GLOUCESTER COUNTY, Va. (WAVY) — Folks in Gloucester County are looking forward to a countywide celebration this weekend.
It’ll commemorate history near and far on Saturday, June 19.
Saturday, also known as Juneteenth, marks the 156th year since federal troops arrived in Texas to enforce the Emancipation Proclamation. Freedom finally came to hundreds of thousands of enslaved people, nearly three years after President Abraham Lincoln signed the order.
“Juneteenth was something that we didn’t know anything about,” said Kathleen Kellar, of the Gloucester civic group Circle Up Middle Peninsula. “It’s a group [that is] predominantly white.”
“We had no knowledge of that [Juneteenth] as well as other historical events that had occurred that we were not taught about in school because it wasn’t in our history books,” says Kellar. She also just recently learned of the Tulsa Race Massacre of 1921, where historians say a white mob killed
between 75 and 300 Black people, left thousands homeless and destroyed a prosperous community of Black business owners and families.
Kellar says she and other members of Circle Up wanted to know more about Juneteenth and other interests of their Black neighbors.
“Many of us started to reach out and we started to — we joined the NAACP,” she said.
They worked with Black leaders like the Rev. E. Randolph Graham, pastor of First United Baptist Church, on the first county-wide Juneteenth celebration last year.
“We planned this event in two weeks,” said Graham. “And the response was tremendous.”
Dr. Wesley Wilson, a member of the Woodville Rosenwald School Foundation lent his expertise and knowledge of Gloucester’s history.
The foundation is working to preserve the history of one of the county’s last remaining schools for Black residents, built during the early 1900s when people of color were banned from attending white schools.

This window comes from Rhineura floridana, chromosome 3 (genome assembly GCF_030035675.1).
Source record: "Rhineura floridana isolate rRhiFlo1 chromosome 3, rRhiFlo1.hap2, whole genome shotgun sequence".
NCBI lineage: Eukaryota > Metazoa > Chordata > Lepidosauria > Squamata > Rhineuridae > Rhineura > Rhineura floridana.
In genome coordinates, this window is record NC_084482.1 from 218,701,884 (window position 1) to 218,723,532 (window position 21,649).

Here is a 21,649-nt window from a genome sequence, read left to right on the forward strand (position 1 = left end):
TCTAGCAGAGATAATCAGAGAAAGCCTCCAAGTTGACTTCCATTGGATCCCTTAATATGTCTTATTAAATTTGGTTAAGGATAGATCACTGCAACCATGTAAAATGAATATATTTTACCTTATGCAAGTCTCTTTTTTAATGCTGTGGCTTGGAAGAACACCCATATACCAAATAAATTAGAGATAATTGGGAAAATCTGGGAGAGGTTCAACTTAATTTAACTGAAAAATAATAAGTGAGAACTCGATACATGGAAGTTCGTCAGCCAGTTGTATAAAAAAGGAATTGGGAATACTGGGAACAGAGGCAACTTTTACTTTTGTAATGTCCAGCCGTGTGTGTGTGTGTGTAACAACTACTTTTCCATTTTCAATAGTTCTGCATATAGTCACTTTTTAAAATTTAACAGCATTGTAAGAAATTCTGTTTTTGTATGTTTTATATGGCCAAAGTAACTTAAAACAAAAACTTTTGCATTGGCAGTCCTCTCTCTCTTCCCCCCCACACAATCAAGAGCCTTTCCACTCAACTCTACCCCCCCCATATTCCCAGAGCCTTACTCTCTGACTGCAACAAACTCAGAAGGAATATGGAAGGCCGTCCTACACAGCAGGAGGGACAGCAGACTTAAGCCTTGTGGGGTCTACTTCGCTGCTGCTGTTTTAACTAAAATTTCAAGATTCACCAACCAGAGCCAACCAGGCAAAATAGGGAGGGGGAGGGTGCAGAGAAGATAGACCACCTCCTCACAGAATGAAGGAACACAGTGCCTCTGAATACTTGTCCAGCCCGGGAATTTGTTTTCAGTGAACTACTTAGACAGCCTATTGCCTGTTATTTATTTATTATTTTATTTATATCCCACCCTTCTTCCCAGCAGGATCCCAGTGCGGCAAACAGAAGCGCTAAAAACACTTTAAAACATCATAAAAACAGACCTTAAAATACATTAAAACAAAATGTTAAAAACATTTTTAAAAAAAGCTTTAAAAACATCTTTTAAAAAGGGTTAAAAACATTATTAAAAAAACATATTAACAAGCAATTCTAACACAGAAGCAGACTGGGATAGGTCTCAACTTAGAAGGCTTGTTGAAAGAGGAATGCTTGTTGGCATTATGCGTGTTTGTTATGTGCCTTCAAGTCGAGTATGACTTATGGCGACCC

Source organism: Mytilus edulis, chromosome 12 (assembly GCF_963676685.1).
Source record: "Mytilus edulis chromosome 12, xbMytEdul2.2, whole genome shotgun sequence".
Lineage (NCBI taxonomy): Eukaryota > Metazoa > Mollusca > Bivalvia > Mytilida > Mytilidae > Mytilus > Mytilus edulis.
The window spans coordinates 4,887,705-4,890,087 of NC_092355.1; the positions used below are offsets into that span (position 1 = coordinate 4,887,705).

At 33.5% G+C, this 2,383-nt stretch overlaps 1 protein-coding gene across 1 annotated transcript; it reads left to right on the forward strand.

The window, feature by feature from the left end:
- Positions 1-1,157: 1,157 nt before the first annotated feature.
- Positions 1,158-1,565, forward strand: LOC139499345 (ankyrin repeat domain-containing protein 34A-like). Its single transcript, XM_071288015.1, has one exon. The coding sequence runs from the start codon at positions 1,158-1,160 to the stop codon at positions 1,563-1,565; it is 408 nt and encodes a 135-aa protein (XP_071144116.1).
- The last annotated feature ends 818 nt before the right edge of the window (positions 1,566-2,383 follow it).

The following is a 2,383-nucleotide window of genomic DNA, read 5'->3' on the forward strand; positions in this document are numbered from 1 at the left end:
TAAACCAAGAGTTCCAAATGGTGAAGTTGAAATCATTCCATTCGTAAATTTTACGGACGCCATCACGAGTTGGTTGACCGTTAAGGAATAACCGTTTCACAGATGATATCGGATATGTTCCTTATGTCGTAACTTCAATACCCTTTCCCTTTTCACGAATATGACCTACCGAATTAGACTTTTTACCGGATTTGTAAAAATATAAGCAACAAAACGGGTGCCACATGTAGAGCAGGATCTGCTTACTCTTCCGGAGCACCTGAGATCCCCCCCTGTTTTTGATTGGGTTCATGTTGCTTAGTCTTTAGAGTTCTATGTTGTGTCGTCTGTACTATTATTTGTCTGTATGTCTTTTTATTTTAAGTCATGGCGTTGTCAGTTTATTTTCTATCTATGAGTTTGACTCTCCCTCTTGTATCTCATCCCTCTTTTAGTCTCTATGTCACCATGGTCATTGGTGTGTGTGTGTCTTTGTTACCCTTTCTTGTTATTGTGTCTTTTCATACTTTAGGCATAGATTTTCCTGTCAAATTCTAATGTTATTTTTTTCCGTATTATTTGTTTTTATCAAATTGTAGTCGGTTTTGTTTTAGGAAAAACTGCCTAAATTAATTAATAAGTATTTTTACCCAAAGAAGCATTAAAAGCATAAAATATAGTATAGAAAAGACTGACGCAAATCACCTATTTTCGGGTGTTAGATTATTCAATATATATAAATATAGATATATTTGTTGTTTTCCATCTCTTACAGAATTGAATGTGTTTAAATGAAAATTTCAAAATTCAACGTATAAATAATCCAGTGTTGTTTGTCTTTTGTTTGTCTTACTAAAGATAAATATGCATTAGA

A foundation headed by philanthropist Julius Rosenwald, CEO of Sears Roebuck and Co., teamed up with Gloucester residents and others to build the Woodville Rosenwald School, and several others in the county.
Historians say the Rosenwald school project built more than 5,000 schools, shops and teacher homes in the U.S. to educate African American children in the South during the early 1900s. Rosenwald generally paid half the cost, and community members would pay the rest.
Wilson says it’s important for Gloucester residents to know another chapter of American history.
“The proclamation was three years late in coming to Texas,” said Wilson. “These folks in Texas had to know that they had been legally freed but were still being maintained in an enslaved environment.”
“This presented an opportunity to teach our young folks and engage some of our older folks about Juneteenth and our history,” Graham added.
Graham’s church and about a dozen others are members of the historic umbrella organization, GURA, the Gloucester Union Relief Association, founded in 1866. All are expected to be represented Saturday.
Speakers will commemorate the day, and Graham says the Gloucester/Mathews male chorus will perform. Children will be front and center with poetry and other reflections.
And, yes, all participants will be mindful of the pandemic. The Three Rivers Health District will be on-site to offer COVID-19 vaccinations. If you have not completed your vaccinations, organizers ask that you wear a mask and maintain social distancing.
The GURA- Juneteenth festivities happen this Saturday, June 19, from 5:30-7 p.m. at the First United Baptist Church, 6188 George Washington Memorial Highway in Gloucester.
For more information, contact Sheila Crowley at 540-907-2993.